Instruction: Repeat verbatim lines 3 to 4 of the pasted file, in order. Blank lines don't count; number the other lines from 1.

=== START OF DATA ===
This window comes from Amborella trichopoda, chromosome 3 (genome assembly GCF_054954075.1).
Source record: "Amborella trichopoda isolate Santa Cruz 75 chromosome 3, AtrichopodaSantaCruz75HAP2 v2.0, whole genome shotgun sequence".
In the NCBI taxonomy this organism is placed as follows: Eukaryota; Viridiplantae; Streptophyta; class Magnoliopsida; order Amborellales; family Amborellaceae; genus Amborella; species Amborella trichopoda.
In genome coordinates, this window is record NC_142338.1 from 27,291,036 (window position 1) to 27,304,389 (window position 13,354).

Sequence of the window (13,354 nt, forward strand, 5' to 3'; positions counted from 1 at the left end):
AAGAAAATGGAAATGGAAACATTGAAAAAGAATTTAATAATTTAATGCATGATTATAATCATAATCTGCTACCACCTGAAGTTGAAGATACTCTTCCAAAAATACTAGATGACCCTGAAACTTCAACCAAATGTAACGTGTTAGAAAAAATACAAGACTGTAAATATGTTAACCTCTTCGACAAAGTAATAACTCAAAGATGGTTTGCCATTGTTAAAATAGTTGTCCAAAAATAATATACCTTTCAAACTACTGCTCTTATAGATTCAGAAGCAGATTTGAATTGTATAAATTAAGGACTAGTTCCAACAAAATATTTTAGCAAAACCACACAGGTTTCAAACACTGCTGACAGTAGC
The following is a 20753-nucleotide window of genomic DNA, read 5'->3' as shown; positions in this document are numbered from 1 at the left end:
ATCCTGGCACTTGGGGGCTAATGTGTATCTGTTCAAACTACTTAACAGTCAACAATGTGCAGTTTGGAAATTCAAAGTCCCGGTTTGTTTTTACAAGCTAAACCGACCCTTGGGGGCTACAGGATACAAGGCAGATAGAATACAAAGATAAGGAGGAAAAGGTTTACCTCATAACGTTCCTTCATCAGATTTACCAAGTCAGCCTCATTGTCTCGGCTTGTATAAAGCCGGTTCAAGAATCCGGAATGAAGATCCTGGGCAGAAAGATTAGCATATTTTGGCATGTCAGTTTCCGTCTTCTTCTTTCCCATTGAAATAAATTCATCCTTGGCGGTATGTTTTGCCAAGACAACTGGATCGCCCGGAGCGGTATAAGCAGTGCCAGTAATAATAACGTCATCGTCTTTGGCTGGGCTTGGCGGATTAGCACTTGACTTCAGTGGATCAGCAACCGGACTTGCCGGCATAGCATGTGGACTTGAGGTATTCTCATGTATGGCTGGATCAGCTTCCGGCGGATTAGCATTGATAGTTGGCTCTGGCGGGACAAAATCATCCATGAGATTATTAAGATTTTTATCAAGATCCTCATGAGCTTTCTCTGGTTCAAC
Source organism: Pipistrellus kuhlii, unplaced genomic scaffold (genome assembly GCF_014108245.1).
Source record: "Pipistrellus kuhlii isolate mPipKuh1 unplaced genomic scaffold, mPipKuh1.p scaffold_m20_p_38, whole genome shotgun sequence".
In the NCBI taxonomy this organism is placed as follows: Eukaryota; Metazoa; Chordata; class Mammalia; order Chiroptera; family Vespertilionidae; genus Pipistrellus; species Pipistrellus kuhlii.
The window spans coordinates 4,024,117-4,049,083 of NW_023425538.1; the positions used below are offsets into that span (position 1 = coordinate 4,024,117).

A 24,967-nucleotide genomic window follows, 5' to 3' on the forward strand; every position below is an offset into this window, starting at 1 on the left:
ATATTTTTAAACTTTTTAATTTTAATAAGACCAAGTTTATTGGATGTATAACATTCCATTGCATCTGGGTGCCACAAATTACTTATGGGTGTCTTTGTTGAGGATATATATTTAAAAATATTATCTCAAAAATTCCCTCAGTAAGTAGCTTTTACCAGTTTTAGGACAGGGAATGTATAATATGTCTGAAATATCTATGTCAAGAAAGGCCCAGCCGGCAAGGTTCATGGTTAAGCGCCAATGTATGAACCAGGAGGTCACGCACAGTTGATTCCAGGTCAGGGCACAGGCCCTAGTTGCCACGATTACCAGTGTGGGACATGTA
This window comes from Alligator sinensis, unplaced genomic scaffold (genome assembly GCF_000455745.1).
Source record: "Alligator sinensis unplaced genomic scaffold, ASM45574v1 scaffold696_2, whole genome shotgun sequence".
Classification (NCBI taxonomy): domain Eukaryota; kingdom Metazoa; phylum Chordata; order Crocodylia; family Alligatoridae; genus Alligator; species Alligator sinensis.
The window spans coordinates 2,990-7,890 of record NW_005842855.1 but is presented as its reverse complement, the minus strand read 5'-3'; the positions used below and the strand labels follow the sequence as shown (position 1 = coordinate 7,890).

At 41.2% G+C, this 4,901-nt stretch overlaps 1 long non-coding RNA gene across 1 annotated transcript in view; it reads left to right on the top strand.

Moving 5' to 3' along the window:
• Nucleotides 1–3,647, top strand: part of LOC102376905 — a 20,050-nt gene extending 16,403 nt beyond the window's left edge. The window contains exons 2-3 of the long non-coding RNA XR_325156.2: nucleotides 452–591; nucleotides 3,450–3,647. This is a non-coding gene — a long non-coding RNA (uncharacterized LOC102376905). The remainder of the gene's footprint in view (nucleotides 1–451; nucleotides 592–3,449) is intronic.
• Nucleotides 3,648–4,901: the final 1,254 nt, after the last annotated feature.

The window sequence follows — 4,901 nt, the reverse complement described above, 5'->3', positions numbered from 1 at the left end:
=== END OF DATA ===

In the NCBI taxonomy this organism is placed as follows: Eukaryota; Viridiplantae; Streptophyta; class Magnoliopsida; order Amborellales; family Amborellaceae; genus Amborella; species Amborella trichopoda.
In genome coordinates, this window is record NC_142338.1 from 27,291,036 (window position 1) to 27,304,389 (window position 13,354).